Outside of New York Yankees fans, the conclusion of Masahiro Tanaka’s move to the majors probably had the biggest effect on Kenta Maeda and the Hiroshima Carp.
Because as Tanaka heads off to the Bronx, and with the next batch of potential uber-talents — namely Shohei Otani and Shintaro Fujinami — still a ways off from a possible MLB move, the spotlight will now be firmly on Maeda as the next contestant in “Who’s leaving next?,” which Japanese fans will continue to play with superstar players until NPB pulls its head out of the sand and makes the improvements necessary to entice more stars to hang around.
But back to the matter at hand. There will be a great deal of pressure and scrutiny on Maeda as he enters the 2014 season, for reasons both domestic and international.
Maeda was often linked with Tanaka during the 2013 World Baseball Classic, and in fact outpitched him. Now he’s alone, at least for now, in the minds of some as the best pitcher in Japan, and speculation will be rampant about whether or not he’ll follow Tanaka to the majors.
Maeda wished Tanaka well after the news broke on Thursday that the right-hander would join the New York Yankees, telling Nikkan Sports, “I think some people felt a lot of anxiety, but I think he can show his strength with the Yankees. In Japan, I’ll do my best to not lose to him and put forth my best effort.”
Maeda’s first order of business this year is to help lead the Carp back to the Central League Climax Series, which the franchise reached for the first time ever last year.
The Carp ace is coming off a 15-7, 2.10 ERA season — a slight step backward from high-level performances from 2010-2012 — and will lead a staff that lost 10-game winner Kan Otake to the Yomiuri Giants through free agency.
Outside of Bryan Bullington, the Carp could field a somewhat youthful rotation, and the onus will be on “Maeken,” the ace, to lead by example.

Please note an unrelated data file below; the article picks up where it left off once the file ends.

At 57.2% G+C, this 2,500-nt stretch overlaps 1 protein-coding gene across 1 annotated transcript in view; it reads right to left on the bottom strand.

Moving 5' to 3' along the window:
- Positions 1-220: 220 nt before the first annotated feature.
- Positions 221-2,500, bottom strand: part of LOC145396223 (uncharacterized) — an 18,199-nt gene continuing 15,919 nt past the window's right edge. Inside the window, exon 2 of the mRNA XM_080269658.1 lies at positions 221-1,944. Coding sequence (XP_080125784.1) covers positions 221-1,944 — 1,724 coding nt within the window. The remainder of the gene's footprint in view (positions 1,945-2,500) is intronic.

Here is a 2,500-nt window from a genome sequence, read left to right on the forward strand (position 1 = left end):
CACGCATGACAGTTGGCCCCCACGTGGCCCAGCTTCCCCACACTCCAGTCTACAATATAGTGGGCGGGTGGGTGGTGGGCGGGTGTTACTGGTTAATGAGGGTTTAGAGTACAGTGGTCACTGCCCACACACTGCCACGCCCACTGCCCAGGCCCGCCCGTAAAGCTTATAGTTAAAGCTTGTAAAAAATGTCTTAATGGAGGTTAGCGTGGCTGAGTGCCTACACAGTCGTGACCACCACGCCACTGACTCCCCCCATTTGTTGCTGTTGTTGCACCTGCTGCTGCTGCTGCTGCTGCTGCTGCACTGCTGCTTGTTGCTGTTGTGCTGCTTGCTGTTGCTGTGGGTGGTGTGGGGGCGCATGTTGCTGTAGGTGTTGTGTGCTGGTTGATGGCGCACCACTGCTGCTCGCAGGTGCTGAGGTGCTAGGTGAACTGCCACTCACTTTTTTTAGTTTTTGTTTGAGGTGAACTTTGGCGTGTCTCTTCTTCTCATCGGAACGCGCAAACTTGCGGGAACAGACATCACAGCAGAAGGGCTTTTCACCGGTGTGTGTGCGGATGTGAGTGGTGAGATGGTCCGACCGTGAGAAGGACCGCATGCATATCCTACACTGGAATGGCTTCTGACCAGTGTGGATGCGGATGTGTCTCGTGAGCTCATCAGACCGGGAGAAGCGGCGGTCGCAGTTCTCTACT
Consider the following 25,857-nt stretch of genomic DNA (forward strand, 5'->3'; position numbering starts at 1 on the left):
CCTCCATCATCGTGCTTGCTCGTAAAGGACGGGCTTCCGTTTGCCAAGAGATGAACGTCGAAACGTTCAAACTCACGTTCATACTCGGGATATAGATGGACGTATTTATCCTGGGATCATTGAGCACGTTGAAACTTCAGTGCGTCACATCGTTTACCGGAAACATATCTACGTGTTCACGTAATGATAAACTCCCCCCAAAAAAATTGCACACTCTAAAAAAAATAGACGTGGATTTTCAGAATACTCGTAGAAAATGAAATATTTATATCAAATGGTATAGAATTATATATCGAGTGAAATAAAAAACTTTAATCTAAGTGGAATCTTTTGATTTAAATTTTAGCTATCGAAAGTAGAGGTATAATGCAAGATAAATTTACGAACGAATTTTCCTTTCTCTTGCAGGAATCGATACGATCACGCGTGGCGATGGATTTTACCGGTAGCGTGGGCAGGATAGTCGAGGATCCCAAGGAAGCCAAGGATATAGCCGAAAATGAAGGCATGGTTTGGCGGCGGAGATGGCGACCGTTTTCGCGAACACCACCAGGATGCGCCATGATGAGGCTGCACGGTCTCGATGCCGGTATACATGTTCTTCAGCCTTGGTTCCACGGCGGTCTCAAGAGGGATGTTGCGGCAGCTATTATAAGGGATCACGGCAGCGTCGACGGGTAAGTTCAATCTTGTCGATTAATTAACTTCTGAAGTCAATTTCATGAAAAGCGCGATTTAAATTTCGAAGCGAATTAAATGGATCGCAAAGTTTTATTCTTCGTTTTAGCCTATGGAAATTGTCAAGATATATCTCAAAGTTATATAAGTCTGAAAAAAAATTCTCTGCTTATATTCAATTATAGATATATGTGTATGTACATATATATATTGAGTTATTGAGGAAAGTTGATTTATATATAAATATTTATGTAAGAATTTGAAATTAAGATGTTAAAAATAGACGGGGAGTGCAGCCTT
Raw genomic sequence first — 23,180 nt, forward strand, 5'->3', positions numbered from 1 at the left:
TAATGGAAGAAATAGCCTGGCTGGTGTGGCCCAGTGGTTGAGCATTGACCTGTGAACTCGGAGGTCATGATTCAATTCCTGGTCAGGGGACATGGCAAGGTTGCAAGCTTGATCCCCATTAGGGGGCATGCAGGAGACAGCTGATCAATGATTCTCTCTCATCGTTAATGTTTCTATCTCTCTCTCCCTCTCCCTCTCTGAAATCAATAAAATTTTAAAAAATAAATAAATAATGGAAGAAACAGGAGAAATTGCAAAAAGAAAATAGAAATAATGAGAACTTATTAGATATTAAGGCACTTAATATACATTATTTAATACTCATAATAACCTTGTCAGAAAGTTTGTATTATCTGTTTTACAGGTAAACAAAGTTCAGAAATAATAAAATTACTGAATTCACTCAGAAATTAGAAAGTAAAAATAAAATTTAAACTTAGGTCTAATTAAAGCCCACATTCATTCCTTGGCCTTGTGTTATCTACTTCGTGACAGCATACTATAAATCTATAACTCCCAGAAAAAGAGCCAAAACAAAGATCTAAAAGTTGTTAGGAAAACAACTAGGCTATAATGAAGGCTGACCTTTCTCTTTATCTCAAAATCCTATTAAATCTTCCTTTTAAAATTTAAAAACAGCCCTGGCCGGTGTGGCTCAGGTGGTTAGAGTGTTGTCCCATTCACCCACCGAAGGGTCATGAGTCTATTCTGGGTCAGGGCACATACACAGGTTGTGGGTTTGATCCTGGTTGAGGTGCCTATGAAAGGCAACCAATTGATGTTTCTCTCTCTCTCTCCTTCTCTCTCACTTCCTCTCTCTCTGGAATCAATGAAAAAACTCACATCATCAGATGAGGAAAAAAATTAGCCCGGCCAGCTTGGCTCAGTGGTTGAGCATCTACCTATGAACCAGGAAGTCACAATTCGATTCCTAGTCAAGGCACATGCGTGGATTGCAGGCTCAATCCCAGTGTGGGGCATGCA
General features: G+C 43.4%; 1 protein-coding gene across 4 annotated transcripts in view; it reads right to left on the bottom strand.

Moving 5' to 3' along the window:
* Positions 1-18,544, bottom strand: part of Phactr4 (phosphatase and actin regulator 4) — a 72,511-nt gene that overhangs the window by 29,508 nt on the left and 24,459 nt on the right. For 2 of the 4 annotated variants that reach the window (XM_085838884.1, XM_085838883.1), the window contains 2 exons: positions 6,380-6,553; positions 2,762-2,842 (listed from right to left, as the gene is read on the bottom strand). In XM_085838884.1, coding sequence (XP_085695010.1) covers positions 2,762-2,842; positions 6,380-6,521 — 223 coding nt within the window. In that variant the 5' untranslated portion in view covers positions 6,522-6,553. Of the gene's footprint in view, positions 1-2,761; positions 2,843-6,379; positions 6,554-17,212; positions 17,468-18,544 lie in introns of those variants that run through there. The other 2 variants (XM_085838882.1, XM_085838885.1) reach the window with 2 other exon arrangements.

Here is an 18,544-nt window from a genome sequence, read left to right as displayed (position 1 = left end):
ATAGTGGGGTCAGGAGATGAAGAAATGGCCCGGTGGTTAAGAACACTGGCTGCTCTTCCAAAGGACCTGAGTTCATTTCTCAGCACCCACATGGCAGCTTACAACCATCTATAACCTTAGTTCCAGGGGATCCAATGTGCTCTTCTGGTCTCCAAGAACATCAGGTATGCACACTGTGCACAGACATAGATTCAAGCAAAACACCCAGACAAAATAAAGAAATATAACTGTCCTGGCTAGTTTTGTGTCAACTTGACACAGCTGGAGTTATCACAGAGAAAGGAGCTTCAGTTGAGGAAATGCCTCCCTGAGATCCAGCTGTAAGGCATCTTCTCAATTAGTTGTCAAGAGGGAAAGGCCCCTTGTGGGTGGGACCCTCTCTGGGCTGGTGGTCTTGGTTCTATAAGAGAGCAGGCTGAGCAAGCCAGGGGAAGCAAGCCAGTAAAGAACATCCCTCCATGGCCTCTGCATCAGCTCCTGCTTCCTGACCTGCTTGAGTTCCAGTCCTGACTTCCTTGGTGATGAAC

If he does, and has a productive season, it could make MLB teams, many of whom have scouted him already, stand up and take notice
“He has good stuff,” said one MLB scout. “He has good speed, good breaking balls, good command.
“He’s one of the best pitchers in Japan. But is he worth the same dollar figure as Tanaka? I don’t think he’s worth $100 million. But you never know.
“A team may swoop down and offer him a lucrative contract. You never know. I think he’s major league caliber. I think he has the stuff. He’s not a No. 1 or 2. He’s probably a No. 3 or 4. If a team is stacked, definitely a No. 4 or 5.”
Maeda is 71-50 with 897 strikeouts, a 2.41 ERA and 1.05 WHIP in six seasons. He won’t be mistaken for Tanaka, relying more on control and command of his wide array of offerings.
Maeda has expressed an interest in MLB in the past, but has never put a timetable on any possible aspirations.
Maeda wouldn’t create the type of stir Tanaka did on the market, and as such the particulars of the new posting system likely wouldn’t be much of a hindrance if the Carp were amiable to letting him leave in the near future.
Unless he or the Carp categorically deny the possibility of his leaving anytime soon, Maeda will pitch under a microscope this year as pundits parse his MLB-worthiness. Though that pressure has seemed to work in pitchers’ favor in recent years.
Daisuke Matsuzaka dealt with even more speculation in 2006 and went 17-5, striking out 200 with a 2.13 ERA and 0.92 WHIP for the Seibu Lions.
The same held true for Yu Darvish in 2011, and he finished 18-6 with a 1.44 ERA, 0.83 WHIP and 276 strikeouts in 232 innings for the Hokkaido Nippon Ham Fighters.
Tanaka took it a step further for the Tohoku Rakuten Golden Eagles last season with a 24-0 record, 1.27 ERA and 183 strikeouts in 212 innings.
When Matsuzaka left for MLB, Darvish was thrust into the spotlight as Tanaka was after Darvish’s departure.
Now that Tanaka’s gone, it’s Maeda’s turn, and how he fares will be a hot topic for both the Carp and any possible international suitors.